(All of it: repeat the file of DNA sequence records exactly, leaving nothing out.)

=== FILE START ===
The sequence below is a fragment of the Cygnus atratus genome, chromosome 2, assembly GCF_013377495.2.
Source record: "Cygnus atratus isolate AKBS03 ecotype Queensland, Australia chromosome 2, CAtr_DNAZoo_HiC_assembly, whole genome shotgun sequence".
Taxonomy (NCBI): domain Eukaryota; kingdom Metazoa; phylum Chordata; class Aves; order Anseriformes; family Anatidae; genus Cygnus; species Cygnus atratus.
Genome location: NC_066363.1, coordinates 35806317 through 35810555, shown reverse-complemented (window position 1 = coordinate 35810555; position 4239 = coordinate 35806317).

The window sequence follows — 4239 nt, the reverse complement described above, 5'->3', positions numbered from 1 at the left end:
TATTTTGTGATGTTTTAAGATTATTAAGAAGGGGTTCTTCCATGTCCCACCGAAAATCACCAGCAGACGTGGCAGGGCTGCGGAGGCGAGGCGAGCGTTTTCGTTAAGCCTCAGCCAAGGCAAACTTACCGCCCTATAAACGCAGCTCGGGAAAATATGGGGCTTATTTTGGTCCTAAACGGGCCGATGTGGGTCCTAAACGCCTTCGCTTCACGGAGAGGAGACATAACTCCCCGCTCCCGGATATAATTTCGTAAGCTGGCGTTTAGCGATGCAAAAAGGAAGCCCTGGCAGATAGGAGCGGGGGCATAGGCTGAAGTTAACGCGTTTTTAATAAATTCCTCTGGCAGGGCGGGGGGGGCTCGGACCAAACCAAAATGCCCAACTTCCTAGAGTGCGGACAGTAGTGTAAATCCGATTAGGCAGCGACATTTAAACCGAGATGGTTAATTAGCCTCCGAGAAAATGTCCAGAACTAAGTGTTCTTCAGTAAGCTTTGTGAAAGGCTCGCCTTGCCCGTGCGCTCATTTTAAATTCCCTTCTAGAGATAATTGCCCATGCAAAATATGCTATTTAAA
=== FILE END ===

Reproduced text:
The sequence below is a fragment of the Cygnus atratus genome, chromosome 2, assembly GCF_013377495.2.
Source record: "Cygnus atratus isolate AKBS03 ecotype Queensland, Australia chromosome 2, CAtr_DNAZoo_HiC_assembly, whole genome shotgun sequence".
Taxonomy (NCBI): domain Eukaryota; kingdom Metazoa; phylum Chordata; class Aves; order Anseriformes; family Anatidae; genus Cygnus; species Cygnus atratus.
Genome location: NC_066363.1, coordinates 35806317 through 35810555, shown reverse-complemented (window position 1 = coordinate 35810555; position 4239 = coordinate 35806317).

The window sequence follows — 4239 nt, the reverse complement described above, 5'->3', positions numbered from 1 at the left end:
TATTTTGTGATGTTTTAAGATTATTAAGAAGGGGTTCTTCCATGTCCCACCGAAAATCACCAGCAGACGTGGCAGGGCTGCGGAGGCGAGGCGAGCGTTTTCGTTAAGCCTCAGCCAAGGCAAACTTACCGCCCTATAAACGCAGCTCGGGAAAATATGGGGCTTATTTTGGTCCTAAACGGGCCGATGTGGGTCCTAAACGCCTTCGCTTCACGGAGAGGAGACATAACTCCCCGCTCCCGGATATAATTTCGTAAGCTGGCGTTTAGCGATGCAAAAAGGAAGCCCTGGCAGATAGGAGCGGGGGCATAGGCTGAAGTTAACGCGTTTTTAATAAATTCCTCTGGCAGGGCGGGGGGGGCTCGGACCAAACCAAAATGCCCAACTTCCTAGAGTGCGGACAGTAGTGTAAATCCGATTAGGCAGCGACATTTAAACCGAGATGGTTAATTAGCCTCCGAGAAAATGTCCAGAACTAAGTGTTCTTCAGTAAGCTTTGTGAAAGGCTCGCCTTGCCCGTGCGCTCATTTTAAATTCCCTTCTAGAGATAATTGCCCATGCAAAATATGCTATTTAAA